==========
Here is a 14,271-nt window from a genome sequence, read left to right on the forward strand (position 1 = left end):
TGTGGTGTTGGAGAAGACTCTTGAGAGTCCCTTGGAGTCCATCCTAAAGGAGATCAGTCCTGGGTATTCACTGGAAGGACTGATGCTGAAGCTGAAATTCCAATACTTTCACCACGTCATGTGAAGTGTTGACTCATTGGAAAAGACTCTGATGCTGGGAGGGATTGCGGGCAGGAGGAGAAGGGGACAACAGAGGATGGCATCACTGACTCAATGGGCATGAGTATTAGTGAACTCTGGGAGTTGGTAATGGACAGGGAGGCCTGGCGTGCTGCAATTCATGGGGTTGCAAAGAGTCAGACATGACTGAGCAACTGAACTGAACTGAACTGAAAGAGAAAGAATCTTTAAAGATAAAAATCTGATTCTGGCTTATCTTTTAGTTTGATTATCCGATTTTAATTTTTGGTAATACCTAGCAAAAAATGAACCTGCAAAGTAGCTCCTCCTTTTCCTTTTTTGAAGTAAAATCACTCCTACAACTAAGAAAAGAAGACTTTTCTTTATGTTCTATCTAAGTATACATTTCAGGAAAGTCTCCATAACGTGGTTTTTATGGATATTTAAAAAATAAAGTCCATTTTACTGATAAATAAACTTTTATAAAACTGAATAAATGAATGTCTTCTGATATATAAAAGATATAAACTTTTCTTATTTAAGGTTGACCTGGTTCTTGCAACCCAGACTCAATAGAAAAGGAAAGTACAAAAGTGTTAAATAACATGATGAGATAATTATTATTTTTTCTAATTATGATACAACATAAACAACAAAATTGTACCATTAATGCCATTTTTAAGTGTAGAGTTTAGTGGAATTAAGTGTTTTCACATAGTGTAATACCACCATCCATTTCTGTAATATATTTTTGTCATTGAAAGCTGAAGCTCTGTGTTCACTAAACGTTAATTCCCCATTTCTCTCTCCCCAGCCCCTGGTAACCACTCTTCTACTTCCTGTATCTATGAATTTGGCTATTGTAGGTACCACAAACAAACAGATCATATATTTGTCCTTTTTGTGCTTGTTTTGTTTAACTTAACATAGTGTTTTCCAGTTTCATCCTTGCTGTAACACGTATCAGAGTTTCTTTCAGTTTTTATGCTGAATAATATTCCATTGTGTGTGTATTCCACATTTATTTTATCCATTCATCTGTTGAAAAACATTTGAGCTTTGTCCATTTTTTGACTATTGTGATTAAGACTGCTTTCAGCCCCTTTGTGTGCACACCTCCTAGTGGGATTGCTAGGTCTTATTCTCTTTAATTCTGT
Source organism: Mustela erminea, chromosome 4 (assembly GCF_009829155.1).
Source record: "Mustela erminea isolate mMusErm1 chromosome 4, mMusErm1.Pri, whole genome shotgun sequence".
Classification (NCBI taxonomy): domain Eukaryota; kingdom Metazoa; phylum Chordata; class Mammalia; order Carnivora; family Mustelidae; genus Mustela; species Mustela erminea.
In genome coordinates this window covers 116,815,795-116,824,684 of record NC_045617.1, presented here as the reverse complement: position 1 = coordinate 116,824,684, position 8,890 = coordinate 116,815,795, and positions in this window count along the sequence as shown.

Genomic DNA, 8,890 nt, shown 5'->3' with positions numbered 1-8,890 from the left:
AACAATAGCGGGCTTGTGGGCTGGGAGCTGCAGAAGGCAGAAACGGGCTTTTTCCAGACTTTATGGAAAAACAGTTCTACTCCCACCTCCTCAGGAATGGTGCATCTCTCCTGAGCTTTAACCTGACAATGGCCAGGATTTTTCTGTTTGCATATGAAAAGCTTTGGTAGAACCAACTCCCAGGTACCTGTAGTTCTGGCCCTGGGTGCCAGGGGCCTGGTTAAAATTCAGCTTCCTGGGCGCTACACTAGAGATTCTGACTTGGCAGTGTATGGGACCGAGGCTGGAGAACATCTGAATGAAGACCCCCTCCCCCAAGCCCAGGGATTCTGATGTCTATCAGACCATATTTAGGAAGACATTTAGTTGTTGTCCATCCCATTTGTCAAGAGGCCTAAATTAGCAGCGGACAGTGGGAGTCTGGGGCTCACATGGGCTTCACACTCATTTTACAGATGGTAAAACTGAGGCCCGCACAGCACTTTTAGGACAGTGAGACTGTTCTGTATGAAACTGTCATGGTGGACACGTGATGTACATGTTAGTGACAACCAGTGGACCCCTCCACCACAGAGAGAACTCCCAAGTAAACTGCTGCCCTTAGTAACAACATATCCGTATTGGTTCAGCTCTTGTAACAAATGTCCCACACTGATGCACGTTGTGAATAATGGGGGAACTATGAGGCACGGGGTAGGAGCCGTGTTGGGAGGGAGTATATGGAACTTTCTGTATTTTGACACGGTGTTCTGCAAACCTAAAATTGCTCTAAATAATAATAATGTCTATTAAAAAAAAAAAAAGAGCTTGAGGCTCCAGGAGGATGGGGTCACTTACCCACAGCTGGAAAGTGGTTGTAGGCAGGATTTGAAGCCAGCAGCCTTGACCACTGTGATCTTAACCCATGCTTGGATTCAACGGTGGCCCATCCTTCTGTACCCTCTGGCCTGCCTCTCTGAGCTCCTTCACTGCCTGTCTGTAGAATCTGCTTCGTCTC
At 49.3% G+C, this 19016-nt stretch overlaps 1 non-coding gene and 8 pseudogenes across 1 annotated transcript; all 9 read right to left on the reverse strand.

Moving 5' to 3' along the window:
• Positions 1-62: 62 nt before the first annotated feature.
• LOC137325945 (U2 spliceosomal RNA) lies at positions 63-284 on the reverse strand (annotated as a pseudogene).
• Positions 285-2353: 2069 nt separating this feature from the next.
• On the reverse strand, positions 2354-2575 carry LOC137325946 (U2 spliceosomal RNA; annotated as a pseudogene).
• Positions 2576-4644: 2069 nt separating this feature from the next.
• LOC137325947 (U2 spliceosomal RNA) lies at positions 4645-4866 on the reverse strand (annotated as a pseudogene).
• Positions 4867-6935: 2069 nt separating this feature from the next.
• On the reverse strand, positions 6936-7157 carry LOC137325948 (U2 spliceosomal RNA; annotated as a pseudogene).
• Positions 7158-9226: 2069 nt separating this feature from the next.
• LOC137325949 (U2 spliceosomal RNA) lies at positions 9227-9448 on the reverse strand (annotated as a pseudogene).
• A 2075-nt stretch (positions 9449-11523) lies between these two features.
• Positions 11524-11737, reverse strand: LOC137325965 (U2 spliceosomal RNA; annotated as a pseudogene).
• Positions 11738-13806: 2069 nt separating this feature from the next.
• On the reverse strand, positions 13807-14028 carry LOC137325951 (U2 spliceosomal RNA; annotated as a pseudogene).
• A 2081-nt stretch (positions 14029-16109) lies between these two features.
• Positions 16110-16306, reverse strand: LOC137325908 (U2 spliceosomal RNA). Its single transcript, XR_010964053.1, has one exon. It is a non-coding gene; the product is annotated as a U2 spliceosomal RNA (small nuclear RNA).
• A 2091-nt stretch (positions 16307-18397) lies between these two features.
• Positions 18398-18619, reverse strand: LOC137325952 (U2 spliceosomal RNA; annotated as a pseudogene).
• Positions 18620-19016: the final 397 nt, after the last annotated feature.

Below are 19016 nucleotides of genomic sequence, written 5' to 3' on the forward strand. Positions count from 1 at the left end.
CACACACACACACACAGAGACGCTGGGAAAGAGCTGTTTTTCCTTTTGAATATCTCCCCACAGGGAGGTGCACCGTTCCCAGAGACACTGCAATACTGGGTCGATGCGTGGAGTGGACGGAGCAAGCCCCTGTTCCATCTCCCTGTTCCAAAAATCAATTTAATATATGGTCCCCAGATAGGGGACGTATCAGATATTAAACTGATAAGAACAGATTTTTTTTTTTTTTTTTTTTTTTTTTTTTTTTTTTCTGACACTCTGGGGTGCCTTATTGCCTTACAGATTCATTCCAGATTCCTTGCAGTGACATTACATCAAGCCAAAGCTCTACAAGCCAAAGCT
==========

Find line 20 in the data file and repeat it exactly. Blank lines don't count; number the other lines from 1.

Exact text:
• LOC137325949 (U2 spliceosomal RNA) lies at positions 9227-9448 on the reverse strand (annotated as a pseudogene).